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Quote:
Originally Posted by marylandmike View Post
Hard to read and the clanging on the forks gets irritating at freeway speeds.
LOL...i laugh! i use the pen style; if you zip tie it to the spoke, it doesn't flop around.

30,000 mile 919 survivor. No plans of stopping the abuse any time soon.
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post #12 of 13 Old 04-17-2009, 12:28 PM
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We used to sell a product called SmarTire at the shop I worked at - it consisted of a sensor that mounted on a rim band in each tire and a little wireless display. This company stopped making the motorcycle version a few years ago to concentrate on the very lucrative 4-wheel market (tire pressure monitors are required by law in new cars and trucks in Canada, at least).

They were a really useful product. The safety benefit is obvious, but how many people really know how their pressure changes, depending on temperature, type of riding surface, and the rider? We had a set on a KTM 950 Adventure and the tire temperature (and hence pressure, according to the ideal gas law: PV = nRT) would vary a lot depending on rider, surface (asphalt vs. old pavement vs. gravel), air temp, surface temp, tire type, etc. I know not everyone likes to analyze the physics of the motorcycle as much as I do, but I would definitely consider this product if the price was right.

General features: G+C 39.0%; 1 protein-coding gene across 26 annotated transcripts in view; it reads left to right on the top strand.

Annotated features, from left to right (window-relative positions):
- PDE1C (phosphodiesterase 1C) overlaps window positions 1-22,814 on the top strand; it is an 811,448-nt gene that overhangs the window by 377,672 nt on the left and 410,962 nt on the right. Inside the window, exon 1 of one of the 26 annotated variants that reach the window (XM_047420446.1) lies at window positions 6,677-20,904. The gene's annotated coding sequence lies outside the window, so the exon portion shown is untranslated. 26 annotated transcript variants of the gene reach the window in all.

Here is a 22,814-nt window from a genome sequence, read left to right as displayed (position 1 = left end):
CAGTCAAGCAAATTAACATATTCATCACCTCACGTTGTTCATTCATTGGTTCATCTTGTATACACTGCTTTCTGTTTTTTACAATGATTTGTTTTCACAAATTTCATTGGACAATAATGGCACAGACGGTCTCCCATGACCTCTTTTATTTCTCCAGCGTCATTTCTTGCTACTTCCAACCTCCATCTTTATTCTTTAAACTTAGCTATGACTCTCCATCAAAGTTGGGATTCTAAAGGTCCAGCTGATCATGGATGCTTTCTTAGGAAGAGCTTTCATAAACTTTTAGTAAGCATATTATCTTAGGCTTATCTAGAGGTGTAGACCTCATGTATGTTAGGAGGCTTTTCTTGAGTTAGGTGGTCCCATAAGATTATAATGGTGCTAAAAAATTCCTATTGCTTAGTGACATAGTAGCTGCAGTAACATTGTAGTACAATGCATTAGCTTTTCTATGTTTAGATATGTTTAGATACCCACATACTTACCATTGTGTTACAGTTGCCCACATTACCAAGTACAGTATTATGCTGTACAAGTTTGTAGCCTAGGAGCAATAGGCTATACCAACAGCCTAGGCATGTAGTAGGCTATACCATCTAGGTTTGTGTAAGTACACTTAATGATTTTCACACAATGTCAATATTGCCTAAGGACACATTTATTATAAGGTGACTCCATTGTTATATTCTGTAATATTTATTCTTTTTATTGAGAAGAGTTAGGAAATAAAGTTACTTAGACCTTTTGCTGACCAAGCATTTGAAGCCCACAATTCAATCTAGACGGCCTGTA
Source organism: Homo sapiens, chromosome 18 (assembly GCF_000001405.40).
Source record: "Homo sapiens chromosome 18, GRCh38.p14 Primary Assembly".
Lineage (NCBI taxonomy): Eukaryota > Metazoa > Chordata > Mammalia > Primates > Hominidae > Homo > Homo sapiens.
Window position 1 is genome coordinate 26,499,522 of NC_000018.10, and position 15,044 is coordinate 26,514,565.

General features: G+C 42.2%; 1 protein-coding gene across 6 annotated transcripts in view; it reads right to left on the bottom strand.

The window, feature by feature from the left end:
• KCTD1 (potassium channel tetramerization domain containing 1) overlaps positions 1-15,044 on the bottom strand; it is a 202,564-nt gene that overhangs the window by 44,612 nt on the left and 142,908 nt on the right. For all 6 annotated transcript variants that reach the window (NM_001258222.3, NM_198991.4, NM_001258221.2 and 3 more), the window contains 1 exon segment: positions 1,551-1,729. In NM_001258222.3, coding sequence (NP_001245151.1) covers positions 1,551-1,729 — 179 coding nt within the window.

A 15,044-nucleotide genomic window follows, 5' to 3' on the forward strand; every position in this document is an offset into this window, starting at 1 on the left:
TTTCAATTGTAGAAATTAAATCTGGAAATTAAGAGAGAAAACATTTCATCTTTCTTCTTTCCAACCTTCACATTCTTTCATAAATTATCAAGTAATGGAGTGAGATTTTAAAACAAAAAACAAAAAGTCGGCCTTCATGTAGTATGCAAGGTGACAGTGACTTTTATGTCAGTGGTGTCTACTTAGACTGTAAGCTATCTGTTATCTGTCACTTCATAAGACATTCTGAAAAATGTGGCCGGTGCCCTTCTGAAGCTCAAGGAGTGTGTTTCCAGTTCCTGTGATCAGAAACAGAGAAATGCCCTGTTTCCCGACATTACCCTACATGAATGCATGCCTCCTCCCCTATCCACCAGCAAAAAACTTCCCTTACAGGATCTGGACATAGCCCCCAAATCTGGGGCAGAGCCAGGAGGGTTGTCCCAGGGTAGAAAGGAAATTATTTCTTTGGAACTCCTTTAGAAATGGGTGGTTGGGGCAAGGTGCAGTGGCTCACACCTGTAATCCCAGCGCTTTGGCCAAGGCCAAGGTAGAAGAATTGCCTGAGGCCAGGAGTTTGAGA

And motorcycle manufacturers specify COLD tire pressures because hot tire pressures are hard to measure - as mentioned above, the gauge flops around when you ride, and if you wait until you stop moving, your tires have partly cooled down. If you start with the manufacturer's cold recommendations, determine what that translates to in hot pressures, you can make your own informed decisions about tire pressure and temperature that are more accurate than the recommendations. (Considering how much is written about one tire brand vs. another, I wonder how many 'crappy tires' actually never reached their proper operating temperature, and were therefore judged harshly.)

The other thing we found was extremely long tire life when we used tire monitors - a tire that is consistenly running too hot (usually because of low cold pressure) will wear out much faster.

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post #13 of 13 Old 04-17-2009, 12:42 PM
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prt brings some valuable points. on the other hand, if you see you are 3 pounds over desired psi what are the chances your going to get off, psssssssst the tires down a shade, hope that puts you closer, hop back on and try again?
for 98 percent of people, this is merely a gadget. i check my tires regularly because of the varying ambient temps. it makes a difference! after a few blocks of little swervies though, my tires are warm and ready to chase the cars with the bubble gum on the top... if you want, get a gadget! that's the beauty of 919s...endless gadgets work on them, personalization is what they crave!

30,000 mile 919 survivor. No plans of stopping the abuse any time soon.